She goes on to say, “The fallacy of any functional transformation, evolution or growth is to expect a linear path. Our job as transformational leaders is to know it isn’t, hold true to our vision, have agility and lead our teams through the non-linear growth.”

Shachi points to the real crux of the matter. “People are at the heart of it all and leadership, to me, is focused on being collaborative, inclusive, transparent, empathetic and empowering. Throughout the course of my career, I have managed multiple cross-regional and cross-functional teams, where I have tried to build a balanced, nurturing, and empowering work culture, which encourages free thought and brainstorming, while aiming to create a challenging, detail-driven, and mentally-stimulating growth-conducive environment.”

She gives a personal example to help drive this point home. “I am a big believer in having clarity about your ‘whys?’ On the personal transformation side, I did something recently which is not mainstream; I chose to take a ‘conscious pause.’ My mom had been diagnosed with cancer in 2016, and though she has fully recovered, I came out of the experience with an epiphany, a need to de-layer and to figure out my ‘whys’ and the direction where my life was headed. I chose to return home to India for six months.”

She goes on to explain the impact that this decision had. “I had deliberately not planned any additional travel, and my intent was to go back to basics and get to the core of what my drivers are. I would wake up in the morning and NOT look at my cell phone, which had been so tied to my work. I loved it because I was able to remove all the noise. My ‘why’ was about finding joy in every moment. I had shifts where I asked myself the all-important questions: How do I stay in the present moment? How do I come from a place of abundance instead of fear? How do I stay authentic, listen and [remain] connected to my center, always letting my inner compass guide me?”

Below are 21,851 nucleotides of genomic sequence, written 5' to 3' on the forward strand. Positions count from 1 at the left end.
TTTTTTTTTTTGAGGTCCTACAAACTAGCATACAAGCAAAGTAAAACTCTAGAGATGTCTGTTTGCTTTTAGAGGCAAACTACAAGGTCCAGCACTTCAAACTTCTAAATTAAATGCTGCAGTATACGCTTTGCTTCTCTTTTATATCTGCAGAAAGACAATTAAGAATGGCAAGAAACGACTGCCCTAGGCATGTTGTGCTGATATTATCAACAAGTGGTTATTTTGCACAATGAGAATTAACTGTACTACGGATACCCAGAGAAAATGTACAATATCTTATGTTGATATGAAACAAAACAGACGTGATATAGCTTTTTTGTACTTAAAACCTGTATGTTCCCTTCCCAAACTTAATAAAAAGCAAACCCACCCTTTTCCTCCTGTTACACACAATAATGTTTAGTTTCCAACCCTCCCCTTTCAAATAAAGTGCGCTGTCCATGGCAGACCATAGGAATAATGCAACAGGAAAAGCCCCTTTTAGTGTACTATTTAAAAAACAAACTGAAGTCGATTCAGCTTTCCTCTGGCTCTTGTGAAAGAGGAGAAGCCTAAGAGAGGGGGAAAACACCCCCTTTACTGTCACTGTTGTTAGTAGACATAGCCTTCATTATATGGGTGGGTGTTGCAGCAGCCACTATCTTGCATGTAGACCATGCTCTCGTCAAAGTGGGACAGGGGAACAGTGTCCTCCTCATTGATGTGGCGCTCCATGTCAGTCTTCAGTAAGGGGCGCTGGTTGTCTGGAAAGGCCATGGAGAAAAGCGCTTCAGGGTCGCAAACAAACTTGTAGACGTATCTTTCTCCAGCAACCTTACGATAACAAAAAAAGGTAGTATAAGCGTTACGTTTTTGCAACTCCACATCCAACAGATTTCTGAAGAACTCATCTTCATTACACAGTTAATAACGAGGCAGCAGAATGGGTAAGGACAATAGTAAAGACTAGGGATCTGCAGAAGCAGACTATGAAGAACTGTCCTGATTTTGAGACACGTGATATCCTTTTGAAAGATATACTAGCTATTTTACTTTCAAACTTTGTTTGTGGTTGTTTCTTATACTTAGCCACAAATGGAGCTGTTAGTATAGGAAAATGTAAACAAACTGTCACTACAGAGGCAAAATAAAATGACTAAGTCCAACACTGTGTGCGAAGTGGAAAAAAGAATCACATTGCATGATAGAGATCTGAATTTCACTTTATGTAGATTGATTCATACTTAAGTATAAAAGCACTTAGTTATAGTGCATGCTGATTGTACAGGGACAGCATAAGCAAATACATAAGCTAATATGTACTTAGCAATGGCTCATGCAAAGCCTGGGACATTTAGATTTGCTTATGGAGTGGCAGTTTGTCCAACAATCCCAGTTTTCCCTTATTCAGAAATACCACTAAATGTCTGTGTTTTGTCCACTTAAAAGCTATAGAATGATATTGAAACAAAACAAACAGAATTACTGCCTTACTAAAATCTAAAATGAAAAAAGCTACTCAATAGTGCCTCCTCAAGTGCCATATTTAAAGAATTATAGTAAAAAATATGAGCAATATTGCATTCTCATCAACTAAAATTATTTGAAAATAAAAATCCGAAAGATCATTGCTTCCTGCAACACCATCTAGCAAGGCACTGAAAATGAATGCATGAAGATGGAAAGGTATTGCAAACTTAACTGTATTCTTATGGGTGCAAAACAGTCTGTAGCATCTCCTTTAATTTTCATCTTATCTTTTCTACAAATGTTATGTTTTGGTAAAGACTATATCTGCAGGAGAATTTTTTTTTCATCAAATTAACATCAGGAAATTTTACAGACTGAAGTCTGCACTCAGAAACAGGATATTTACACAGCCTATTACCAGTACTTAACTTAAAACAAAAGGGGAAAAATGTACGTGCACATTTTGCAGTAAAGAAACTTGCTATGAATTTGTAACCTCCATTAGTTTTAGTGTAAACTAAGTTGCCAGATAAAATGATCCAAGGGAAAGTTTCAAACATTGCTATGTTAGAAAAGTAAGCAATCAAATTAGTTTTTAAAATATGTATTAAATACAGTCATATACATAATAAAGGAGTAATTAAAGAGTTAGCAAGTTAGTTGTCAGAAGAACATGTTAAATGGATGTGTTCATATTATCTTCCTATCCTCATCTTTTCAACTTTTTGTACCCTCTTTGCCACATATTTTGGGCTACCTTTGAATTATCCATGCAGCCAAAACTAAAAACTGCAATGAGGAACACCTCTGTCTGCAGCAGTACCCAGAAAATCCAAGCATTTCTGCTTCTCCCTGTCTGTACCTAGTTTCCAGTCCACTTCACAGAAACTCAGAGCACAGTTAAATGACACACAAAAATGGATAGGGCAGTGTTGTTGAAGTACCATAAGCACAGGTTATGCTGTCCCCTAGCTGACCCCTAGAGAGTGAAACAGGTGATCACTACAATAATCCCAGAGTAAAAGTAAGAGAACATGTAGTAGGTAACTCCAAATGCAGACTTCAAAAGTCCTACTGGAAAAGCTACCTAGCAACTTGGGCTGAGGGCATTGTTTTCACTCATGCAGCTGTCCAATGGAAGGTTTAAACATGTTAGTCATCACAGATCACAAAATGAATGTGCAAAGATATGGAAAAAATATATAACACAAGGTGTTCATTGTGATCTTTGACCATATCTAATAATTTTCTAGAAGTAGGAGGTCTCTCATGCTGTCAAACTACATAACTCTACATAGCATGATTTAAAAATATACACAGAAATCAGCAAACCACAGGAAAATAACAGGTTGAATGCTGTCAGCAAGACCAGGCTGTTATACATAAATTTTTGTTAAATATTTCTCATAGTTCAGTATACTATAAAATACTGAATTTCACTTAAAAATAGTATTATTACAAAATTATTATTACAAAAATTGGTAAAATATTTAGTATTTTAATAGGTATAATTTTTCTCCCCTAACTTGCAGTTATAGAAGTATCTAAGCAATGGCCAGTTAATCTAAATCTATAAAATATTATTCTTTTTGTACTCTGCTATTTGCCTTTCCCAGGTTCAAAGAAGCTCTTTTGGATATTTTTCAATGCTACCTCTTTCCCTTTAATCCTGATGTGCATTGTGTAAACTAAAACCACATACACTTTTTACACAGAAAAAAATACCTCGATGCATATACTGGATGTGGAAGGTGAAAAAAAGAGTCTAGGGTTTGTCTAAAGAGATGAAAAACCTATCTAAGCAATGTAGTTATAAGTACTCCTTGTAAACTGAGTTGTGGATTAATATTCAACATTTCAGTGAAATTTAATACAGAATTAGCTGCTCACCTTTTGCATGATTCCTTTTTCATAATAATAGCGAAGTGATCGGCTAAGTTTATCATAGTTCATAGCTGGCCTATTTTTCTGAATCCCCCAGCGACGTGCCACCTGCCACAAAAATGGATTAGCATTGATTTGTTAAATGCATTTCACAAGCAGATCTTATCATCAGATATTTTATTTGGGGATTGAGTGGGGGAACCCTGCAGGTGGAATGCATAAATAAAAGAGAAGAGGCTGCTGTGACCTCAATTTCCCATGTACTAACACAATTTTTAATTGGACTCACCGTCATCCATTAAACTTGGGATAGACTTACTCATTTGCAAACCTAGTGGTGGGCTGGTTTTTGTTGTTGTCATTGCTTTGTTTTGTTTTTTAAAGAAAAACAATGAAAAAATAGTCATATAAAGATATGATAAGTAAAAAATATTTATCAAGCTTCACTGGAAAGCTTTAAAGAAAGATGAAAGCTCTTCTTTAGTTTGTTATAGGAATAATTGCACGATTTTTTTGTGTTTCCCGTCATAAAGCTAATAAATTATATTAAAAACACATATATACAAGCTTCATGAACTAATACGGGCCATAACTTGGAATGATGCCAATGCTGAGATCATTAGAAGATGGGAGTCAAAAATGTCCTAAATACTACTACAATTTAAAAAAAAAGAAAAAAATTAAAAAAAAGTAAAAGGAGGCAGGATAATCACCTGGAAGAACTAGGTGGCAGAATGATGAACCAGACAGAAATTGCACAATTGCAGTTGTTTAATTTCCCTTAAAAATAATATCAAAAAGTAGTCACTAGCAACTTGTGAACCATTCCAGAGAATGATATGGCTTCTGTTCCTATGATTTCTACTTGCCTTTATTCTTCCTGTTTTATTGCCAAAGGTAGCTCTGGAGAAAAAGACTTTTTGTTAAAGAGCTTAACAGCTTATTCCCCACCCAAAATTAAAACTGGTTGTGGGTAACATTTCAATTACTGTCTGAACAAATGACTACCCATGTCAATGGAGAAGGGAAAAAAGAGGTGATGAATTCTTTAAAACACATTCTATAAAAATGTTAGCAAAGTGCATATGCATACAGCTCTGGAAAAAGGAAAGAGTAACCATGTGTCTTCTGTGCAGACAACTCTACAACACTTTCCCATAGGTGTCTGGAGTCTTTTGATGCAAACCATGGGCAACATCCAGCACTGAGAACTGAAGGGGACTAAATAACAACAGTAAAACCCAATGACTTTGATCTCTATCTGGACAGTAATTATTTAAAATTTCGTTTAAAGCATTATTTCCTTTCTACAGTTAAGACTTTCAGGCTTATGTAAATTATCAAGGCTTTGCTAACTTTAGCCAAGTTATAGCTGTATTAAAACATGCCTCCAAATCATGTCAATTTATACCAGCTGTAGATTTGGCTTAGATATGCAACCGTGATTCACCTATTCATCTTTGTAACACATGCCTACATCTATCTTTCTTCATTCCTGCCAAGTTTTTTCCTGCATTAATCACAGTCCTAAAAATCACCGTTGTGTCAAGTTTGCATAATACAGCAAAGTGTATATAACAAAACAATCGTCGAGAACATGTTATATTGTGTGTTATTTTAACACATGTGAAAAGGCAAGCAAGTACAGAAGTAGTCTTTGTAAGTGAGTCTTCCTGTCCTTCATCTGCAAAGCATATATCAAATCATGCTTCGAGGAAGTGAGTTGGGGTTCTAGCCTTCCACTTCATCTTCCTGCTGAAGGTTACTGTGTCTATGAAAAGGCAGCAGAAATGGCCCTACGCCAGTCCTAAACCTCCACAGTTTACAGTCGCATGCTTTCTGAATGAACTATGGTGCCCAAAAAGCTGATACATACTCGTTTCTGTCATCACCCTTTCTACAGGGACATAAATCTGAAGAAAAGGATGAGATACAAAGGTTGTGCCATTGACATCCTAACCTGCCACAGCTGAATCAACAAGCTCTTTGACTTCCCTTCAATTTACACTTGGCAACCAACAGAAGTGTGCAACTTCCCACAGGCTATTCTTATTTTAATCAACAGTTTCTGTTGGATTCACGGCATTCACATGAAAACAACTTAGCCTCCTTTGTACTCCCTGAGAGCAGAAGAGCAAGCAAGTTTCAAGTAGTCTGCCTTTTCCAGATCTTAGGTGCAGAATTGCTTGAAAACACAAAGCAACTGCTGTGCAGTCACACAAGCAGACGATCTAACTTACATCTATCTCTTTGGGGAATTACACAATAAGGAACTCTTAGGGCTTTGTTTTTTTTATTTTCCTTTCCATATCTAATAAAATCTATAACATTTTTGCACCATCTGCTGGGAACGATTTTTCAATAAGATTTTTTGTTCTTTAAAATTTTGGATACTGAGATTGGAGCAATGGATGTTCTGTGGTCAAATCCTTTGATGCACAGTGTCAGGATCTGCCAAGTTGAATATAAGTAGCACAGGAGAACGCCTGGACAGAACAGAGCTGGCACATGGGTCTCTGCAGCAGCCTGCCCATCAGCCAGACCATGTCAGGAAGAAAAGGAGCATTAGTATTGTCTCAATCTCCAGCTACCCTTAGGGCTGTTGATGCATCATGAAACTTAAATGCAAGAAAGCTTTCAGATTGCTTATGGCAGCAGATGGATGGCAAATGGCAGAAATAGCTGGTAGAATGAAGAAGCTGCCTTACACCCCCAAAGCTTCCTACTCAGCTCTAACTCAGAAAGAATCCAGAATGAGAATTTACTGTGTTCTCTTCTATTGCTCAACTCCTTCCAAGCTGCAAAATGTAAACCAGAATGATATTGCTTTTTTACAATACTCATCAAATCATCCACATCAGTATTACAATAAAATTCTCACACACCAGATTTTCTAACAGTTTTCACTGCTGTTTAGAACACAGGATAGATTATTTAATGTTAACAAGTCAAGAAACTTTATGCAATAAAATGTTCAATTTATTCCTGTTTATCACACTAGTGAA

Shachi has now been back to work for six months, and she remains introspective. She says, “I need to be authentic and courageous because the kind of work I do is about forging genuine, authentic connections, not about forming those relationships just for the sake of it. That doesn’t sit well with me.”

On the subject of procurement transformation, she says, “Our function is evolving, where we are shifting to create a hyper-collaborative environment in close partnership with the business stakeholders, supply chain, R&D and our suppliers. The key transformation themes for me are as follows:




“There needs to be a proactive shift of attention and energy from a siloed/narrow focus, to an end-to-end view internally, and to cutting edge best practices and technologies externally. Coupled with a deep understanding of the current organizational ecosystem, objectives, cultures and matrix, the most important step is to marry the possibilities with the organizational reality. My focus is to drive business and digital transformation through the lens of improving overall functional effectiveness, efficiency, user experience and insights.”

As we conclude, she shares a favorite quote from Maya Angelou, which she has adopted as her mantra for staying on course: “Do your best until you know better. And once you know better, do better!”